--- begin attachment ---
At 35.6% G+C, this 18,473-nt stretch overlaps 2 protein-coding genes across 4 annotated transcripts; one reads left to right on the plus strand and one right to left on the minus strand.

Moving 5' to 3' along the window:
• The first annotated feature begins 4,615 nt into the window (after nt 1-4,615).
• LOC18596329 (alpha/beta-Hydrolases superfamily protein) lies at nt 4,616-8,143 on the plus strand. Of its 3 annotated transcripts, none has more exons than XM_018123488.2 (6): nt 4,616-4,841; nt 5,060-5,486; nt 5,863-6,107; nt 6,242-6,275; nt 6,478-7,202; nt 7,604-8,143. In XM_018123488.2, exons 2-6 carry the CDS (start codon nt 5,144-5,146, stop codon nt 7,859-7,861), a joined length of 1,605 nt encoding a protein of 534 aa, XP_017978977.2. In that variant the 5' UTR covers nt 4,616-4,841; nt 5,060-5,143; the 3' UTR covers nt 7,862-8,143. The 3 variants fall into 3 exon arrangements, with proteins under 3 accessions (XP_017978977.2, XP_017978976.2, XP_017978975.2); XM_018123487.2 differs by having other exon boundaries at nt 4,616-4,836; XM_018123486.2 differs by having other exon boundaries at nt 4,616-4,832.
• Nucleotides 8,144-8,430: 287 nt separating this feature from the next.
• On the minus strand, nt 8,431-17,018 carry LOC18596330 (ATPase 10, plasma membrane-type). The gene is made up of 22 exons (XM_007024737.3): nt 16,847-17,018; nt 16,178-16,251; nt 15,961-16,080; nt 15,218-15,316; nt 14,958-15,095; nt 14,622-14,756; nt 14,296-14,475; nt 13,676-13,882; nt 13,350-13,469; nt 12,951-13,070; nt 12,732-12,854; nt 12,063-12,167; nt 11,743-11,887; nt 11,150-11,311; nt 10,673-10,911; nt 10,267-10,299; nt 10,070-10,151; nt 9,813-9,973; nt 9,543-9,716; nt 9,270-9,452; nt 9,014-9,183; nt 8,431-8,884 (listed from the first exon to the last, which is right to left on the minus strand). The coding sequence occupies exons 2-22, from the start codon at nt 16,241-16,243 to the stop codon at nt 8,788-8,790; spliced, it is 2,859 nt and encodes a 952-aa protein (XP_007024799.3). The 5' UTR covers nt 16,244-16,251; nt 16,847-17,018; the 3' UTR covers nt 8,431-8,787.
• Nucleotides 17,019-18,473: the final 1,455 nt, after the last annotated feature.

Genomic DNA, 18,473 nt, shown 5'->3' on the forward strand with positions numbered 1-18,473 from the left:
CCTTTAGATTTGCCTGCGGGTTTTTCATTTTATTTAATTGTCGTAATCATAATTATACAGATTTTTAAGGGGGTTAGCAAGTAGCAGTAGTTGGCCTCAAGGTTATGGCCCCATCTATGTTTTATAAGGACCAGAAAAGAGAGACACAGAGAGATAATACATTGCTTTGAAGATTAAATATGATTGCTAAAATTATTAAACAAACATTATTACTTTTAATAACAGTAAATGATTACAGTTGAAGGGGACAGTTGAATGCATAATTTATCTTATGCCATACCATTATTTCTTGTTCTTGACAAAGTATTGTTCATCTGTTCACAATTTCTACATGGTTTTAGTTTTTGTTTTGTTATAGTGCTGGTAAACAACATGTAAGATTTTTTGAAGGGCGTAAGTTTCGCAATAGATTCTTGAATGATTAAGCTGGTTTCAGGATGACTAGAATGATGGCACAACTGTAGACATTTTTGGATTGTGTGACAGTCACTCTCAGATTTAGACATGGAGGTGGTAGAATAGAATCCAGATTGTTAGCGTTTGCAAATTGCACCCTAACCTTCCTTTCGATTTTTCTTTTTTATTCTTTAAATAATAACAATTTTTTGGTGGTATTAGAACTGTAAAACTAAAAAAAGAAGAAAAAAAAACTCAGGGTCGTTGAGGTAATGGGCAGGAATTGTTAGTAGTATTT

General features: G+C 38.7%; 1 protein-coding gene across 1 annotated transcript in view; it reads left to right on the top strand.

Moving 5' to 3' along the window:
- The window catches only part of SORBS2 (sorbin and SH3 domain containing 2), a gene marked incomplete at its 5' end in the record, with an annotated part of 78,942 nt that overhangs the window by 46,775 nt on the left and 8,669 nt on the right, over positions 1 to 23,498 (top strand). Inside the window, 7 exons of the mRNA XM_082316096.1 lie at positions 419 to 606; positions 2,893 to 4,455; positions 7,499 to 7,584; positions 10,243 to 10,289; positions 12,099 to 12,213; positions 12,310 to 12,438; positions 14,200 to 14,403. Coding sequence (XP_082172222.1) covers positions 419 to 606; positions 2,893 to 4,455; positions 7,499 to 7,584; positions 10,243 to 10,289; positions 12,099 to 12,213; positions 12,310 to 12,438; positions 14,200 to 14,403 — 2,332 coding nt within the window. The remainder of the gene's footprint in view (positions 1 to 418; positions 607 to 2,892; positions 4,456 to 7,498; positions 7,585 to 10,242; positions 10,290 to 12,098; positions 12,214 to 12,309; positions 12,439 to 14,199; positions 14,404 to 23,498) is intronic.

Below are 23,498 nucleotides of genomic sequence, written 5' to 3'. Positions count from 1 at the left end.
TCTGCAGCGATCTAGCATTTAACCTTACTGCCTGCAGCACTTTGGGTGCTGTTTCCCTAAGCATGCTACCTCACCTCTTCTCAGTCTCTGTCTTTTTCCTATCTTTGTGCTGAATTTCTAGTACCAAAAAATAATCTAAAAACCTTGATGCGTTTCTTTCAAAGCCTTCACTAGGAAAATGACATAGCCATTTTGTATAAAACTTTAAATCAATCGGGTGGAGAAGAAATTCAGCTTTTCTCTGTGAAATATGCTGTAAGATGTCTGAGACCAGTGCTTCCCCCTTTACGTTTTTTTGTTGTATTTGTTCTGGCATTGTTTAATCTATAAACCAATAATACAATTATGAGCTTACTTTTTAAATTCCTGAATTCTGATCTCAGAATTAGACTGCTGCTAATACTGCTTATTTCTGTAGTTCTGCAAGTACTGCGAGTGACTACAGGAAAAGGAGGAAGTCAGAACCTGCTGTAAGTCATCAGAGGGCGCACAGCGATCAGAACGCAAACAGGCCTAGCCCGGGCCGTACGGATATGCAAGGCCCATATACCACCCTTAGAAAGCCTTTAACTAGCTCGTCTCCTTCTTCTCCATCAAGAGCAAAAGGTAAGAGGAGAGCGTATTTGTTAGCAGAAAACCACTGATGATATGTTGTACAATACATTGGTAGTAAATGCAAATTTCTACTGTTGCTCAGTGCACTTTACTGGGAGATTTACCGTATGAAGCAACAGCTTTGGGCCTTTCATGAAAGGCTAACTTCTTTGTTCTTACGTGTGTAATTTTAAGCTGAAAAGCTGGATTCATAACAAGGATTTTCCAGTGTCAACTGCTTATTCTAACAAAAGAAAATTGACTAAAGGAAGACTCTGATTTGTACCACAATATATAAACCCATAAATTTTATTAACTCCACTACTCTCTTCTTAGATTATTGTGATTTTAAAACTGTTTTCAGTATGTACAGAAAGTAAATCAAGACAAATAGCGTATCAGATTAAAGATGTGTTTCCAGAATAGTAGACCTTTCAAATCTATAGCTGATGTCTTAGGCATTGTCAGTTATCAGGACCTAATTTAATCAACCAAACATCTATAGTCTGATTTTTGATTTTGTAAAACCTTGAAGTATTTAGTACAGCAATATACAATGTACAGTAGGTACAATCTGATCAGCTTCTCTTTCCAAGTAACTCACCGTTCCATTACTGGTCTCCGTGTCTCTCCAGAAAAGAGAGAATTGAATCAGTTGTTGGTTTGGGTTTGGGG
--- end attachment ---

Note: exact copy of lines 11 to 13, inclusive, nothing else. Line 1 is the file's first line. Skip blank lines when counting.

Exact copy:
Moving 5' to 3' along the window:
- The window catches only part of SORBS2 (sorbin and SH3 domain containing 2), a gene marked incomplete at its 5' end in the record, with an annotated part of 78,942 nt that overhangs the window by 46,775 nt on the left and 8,669 nt on the right, over positions 1 to 23,498 (top strand). Inside the window, 7 exons of the mRNA XM_082316096.1 lie at positions 419 to 606; positions 2,893 to 4,455; positions 7,499 to 7,584; positions 10,243 to 10,289; positions 12,099 to 12,213; positions 12,310 to 12,438; positions 14,200 to 14,403. Coding sequence (XP_082172222.1) covers positions 419 to 606; positions 2,893 to 4,455; positions 7,499 to 7,584; positions 10,243 to 10,289; positions 12,099 to 12,213; positions 12,310 to 12,438; positions 14,200 to 14,403 — 2,332 coding nt within the window. The remainder of the gene's footprint in view (positions 1 to 418; positions 607 to 2,892; positions 4,456 to 7,498; positions 7,585 to 10,242; positions 10,290 to 12,098; positions 12,214 to 12,309; positions 12,439 to 14,199; positions 14,404 to 23,498) is intronic.

Below are 23,498 nucleotides of genomic sequence, written 5' to 3'. Positions count from 1 at the left end.